It sometimes happens that accusations of crimes happen when one or more parties are under the influence of drugs or alcohol. Sometimes this intoxication is voluntary (i.e., a person knowingly and deliberately consumed intoxicants) and sometimes it is involuntary (i.e., a person was given intoxicants without his or her knowledge).
Suppose, for example, a person attends a party and drinks punch that has been “spiked.” He then commits a crime at the party. When is intoxication (voluntary or involuntary) a defense to a criminal charge? What are the rules? The answers can get complicated, depending on a variety of factors. We discuss the basic outlines here.
First, what is the meaning of the term “voluntary intoxication”? The word “voluntary” here is generally taken to mean “self-induced”, in that the person intended to have intoxicants introduced in his or her system, and knew of the chemical effects of the intoxicants. But there are nuances to this definition. The actor must know he is introducing the substance into his system, but apparently need only be “negligent” as to its chemical effect on his body. Also, it appears that drugs taken as part of a program of medical advice is not considered “voluntary intoxication.”
This makes sense, as a person should be able to rely on the sound advice of medical professionals. “Involuntary intoxication” by contrast is intoxication obtained by fraud, deceit, trickery, compulsion, or some other factor that makes the introduction of drugs into the body not a deliberate act.
Where someone’s intoxication is involuntary (as described above), this fact can be used as a defense where the intoxication negates a required element of the offense. This makes good sense, and it ties in the basic idea of the prosecution needing to prove every element of an offense beyond a reasonable doubt. But where the intoxication is voluntary or self-induced, the situation can be quite complicated. Cases and situations will vary greatly, but the following general principles are good ones:
1. Some jurisdictions permit voluntary intoxication as a defense if it negates any required element of an offense. Courts have taken steps to limit this rule, but it has some historical lineage. For example, the 1981 version of the Kansas Statutes (K.S.A. 21-3208(2)) references it.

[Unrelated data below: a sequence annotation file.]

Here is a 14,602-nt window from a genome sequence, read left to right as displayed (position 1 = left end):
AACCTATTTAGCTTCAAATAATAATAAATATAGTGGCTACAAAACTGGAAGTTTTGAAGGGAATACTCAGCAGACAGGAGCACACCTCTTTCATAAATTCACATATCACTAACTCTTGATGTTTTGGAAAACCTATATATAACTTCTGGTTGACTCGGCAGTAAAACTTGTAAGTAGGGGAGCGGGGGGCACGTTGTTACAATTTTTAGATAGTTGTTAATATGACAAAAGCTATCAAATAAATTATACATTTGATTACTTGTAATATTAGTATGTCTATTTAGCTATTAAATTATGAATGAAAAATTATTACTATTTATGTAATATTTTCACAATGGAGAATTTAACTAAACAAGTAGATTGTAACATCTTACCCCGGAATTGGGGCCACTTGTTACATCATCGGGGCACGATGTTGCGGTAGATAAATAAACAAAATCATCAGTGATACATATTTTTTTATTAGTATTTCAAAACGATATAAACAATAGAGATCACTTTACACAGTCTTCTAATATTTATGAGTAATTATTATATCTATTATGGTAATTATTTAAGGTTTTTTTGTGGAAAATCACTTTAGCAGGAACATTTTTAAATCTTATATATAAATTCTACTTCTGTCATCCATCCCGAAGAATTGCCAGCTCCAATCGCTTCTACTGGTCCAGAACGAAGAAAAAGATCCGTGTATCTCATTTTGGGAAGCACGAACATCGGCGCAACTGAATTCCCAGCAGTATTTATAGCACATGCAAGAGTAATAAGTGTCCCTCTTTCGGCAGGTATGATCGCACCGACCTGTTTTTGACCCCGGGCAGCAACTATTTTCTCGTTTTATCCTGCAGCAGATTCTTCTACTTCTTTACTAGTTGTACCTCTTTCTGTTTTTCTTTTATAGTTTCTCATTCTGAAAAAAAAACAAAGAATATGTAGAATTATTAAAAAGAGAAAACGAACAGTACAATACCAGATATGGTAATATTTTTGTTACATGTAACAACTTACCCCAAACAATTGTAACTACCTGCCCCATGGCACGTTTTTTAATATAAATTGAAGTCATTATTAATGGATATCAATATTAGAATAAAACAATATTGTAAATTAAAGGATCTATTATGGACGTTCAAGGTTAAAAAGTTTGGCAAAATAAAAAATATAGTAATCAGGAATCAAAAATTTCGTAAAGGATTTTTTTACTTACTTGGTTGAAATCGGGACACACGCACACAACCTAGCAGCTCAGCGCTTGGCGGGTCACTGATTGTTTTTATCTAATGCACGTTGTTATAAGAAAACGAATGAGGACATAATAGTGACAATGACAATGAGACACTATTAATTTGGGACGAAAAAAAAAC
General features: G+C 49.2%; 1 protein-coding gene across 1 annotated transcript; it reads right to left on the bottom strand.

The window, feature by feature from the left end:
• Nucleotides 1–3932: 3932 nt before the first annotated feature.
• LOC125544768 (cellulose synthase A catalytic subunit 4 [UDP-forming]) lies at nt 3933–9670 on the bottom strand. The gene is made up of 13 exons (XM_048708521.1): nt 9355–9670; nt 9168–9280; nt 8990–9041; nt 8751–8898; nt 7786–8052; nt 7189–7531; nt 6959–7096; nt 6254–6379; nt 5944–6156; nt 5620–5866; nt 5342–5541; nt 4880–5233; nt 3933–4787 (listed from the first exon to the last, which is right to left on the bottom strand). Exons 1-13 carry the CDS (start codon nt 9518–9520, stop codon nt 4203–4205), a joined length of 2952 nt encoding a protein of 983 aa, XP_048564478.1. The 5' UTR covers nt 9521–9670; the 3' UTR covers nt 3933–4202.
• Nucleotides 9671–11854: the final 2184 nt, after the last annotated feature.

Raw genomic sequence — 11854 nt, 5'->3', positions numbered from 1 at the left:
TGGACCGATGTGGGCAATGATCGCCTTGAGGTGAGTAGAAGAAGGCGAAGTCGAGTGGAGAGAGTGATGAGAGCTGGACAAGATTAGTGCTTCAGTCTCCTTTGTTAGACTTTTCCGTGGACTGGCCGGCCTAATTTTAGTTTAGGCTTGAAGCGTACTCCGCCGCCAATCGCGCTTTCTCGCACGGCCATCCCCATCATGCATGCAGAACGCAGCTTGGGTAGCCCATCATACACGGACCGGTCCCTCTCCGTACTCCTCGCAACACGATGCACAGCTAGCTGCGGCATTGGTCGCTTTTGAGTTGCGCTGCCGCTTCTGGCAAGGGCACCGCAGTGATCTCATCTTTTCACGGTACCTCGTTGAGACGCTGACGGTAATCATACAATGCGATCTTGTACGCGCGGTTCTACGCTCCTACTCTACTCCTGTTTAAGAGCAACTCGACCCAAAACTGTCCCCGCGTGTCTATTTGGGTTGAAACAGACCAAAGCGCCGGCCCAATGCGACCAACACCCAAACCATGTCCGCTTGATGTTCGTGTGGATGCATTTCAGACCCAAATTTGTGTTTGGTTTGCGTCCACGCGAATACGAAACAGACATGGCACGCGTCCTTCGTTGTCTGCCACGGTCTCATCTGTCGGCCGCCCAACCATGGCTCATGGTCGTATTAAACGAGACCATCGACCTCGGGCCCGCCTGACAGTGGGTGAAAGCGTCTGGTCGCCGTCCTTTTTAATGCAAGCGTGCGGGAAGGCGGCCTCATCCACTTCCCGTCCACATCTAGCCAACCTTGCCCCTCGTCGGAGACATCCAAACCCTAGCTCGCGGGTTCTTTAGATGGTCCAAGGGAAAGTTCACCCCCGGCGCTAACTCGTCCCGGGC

2. Some other jurisdictions do not allow voluntary intoxication to negate “recklessness” if the defendant would have known of the risk had he been sober. The idea here is that a person should not be able to take advantage of a situation (intoxication) that he himself created, and then use that as a defense. This approach is basically a limitation on the voluntary intoxication defense. In other words, voluntary intoxication will only be able to negate elements of offenses in certain circumstances. Under this approach, voluntary intoxication will typically be available to negate the elements of “purpose, motive, or intent.”
3. Another approach, somewhat older and based on common law, is to allow voluntary intoxication as a defense for “specific intent crimes” but not allow it for “general intent crimes.” General intent is defined as the intent generally to do the physical act in question. Specific intent is different. It is some intent in addition to do the physical act in question that the crime requires.
4. Some jurisdictions allow voluntary intoxication only as a defense to homicide, if the defendant can show it negates the elements of deliberation or premeditation. Here again, we have the idea of limiting the scope of the voluntary intoxication defense.
5. Some jurisdictions refuse to recognize the defense under any circumstances, or only in cases where the voluntary intoxication causes the legal equivalent of insanity. This rule is a harsh one, not favored by most courts, and can result in unfair outcomes. Although such jurisdictions may permit intoxication as a mitigating factor in sentencing, that does little to soften the harshness of this approach.
The key thing here is, as in all cases, to a proper analysis of the facts of the case and the law of the jurisdiction in question. Both Kansas and Missouri have model jury instructions, as do the federal courts, and these should be the starting point for any attempt to use intoxication defenses. If the facts merit it, and the case law supports it, non-standard jury instructions can be offered to a court during trial, even if they are not found in the model jury instructions.
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